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JIT Elaboration, written

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  • David Roberts
    Please excuse the bloginess of this post but I m wondering if anyone agrees or can point out something I m missing. In reference to JIT elaboration of user
    Message 1 of 3 , Sep 6, 2005
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      Please excuse the "bloginess" of this post but I'm wondering if anyone
      agrees or can point out something I'm missing.

      In reference to JIT elaboration of user stories, I'm finding value in
      writing things down. Use Cases seem to provide a good method.

      I'm finding that some developers do not like verbal elaboration of
      requirements as the _only_ means of receiving details.

      Most of the elaboration I have done has been informal low precision use
      cases with attention to: EBP level goal, intent, variations and
      exceptions.

      I believe this is an environmentally typed process tailoring which seems
      to be more applicable on larger processes. I'm also finding the approach
      of team of teams when scaling to large projects requires something I
      haven't completely figured out yet.

      David Roberts
      InnovaSystems Intl
      (619) 955-5864
    • William Pietri
      ... Would you say that their behavior is adaptive? And if so, what makes it so in their environment? (And now that I think about it, perhaps adaptive is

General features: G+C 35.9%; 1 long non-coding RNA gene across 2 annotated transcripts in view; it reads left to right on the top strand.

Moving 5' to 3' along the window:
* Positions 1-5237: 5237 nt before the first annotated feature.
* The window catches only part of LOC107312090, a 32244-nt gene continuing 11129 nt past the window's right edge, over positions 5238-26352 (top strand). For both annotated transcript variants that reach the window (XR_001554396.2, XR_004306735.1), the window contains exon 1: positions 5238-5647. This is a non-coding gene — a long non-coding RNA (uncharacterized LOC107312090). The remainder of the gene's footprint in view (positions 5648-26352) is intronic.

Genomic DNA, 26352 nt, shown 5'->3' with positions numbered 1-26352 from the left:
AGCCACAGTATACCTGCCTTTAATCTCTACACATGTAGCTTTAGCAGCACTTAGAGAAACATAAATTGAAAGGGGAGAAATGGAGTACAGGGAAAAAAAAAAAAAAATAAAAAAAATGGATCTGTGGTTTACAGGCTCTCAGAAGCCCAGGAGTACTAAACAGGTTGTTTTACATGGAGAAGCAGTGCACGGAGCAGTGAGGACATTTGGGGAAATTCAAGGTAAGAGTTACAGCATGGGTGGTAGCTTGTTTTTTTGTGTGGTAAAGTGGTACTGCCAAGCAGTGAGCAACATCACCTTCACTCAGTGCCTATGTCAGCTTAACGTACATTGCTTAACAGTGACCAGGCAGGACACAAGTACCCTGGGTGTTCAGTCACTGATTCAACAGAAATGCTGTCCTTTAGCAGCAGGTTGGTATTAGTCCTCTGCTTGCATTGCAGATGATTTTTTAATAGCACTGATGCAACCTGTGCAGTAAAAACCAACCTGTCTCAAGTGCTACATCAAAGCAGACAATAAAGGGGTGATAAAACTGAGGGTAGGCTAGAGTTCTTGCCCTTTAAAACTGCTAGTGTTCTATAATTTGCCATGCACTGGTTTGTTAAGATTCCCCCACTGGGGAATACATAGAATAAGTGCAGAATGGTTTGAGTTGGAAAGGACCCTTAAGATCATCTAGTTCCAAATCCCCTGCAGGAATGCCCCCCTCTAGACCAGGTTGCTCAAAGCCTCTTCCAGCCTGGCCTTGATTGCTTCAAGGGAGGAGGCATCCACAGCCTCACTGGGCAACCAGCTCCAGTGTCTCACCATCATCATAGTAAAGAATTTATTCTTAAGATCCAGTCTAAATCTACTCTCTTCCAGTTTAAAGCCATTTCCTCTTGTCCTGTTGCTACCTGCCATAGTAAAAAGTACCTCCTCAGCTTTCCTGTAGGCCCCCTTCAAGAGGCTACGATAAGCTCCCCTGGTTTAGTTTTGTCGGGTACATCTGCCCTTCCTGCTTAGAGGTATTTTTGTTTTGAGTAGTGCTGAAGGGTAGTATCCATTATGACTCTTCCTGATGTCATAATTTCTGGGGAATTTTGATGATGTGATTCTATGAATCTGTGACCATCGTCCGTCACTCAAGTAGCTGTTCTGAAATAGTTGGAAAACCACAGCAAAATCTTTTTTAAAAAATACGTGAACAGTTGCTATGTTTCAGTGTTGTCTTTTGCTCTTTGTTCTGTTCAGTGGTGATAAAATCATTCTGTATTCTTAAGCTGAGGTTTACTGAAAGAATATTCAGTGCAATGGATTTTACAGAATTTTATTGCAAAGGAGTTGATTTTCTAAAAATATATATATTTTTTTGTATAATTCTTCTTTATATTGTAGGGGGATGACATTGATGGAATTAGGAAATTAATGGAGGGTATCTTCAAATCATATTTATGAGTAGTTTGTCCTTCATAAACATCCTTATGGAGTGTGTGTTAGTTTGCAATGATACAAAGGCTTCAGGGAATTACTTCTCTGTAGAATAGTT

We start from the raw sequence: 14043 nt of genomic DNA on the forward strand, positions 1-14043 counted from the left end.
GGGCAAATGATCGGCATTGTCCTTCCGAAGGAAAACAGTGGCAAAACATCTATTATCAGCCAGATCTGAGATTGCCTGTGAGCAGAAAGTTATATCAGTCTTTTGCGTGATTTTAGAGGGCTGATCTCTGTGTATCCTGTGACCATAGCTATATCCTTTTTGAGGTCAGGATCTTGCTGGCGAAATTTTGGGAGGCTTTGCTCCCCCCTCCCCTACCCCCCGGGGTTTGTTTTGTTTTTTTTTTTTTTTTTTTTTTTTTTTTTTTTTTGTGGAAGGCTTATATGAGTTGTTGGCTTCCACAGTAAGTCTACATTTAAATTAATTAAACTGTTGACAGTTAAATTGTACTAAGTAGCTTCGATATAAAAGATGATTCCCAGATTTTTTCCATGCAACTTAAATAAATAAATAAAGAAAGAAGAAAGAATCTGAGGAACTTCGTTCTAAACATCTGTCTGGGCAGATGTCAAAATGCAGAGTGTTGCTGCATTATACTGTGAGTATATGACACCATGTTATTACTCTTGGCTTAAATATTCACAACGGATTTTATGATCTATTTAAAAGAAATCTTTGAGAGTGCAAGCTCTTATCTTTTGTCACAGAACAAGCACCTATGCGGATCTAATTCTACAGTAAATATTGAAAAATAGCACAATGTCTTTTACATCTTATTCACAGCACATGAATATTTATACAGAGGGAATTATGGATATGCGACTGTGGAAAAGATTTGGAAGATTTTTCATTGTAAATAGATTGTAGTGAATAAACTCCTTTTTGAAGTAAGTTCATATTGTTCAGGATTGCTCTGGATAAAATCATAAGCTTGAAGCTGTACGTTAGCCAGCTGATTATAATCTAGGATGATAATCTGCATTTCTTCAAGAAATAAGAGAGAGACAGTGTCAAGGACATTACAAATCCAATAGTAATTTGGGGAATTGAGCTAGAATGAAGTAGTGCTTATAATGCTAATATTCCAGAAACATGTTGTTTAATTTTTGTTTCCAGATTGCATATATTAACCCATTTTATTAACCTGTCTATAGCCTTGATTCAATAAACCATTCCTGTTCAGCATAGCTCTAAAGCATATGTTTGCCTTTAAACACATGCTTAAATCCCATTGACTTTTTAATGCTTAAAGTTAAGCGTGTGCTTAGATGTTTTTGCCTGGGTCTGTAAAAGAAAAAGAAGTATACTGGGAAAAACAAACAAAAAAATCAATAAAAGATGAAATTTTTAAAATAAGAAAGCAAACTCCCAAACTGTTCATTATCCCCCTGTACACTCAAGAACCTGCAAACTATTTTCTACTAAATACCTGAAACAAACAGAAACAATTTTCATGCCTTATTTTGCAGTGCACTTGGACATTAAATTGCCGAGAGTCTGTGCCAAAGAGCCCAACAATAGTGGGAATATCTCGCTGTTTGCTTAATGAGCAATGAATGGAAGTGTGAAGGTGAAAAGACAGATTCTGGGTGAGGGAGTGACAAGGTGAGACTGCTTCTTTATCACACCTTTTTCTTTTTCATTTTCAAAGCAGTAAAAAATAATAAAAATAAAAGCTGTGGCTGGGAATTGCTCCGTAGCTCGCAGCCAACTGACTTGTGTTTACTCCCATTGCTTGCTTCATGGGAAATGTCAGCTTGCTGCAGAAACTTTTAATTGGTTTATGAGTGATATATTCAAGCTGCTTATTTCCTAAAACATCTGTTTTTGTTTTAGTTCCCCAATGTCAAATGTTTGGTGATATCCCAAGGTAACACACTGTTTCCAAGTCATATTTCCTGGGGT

Message 2 of 3 , Sep 7, 2005
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        On Tue, 2005-09-06 at 14:11 -0700, David Roberts wrote:
        > In reference to JIT elaboration of user stories, I'm finding value in
        > writing things down. Use Cases seem to provide a good method.
        >
        > I'm finding that some developers do not like verbal elaboration of
        > requirements as the _only_ means of receiving details.


        Would you say that their behavior is adaptive? And if so, what makes it
        so in their environment? (And now that I think about it, perhaps
        adaptive is jargon. I mean: are the developers getting benefit from
        written instructions?)

        Also, how long to the artifacts last? I often write or sketch things,
        but on my XP projects they rarely last more than a week or two.

        William

        --
        William Pietri <william@...>
      • Steven J. Owens
        ... I can t say I ve been using User Stories per se, but we ve managed to keep keep a focus on using a short phrase to identify a need, and then using JIT
        Message 3 of 3 , Sep 8, 2005
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          On Tue, Sep 06, 2005 at 02:11:04PM -0700, David Roberts wrote:
          > Please excuse the "bloginess" of this post but I'm wondering if anyone
          > agrees or can point out something I'm missing.
          >
          > In reference to JIT elaboration of user stories, I'm finding value in
          > writing things down. Use Cases seem to provide a good method.
          >
          > I'm finding that some developers do not like verbal elaboration of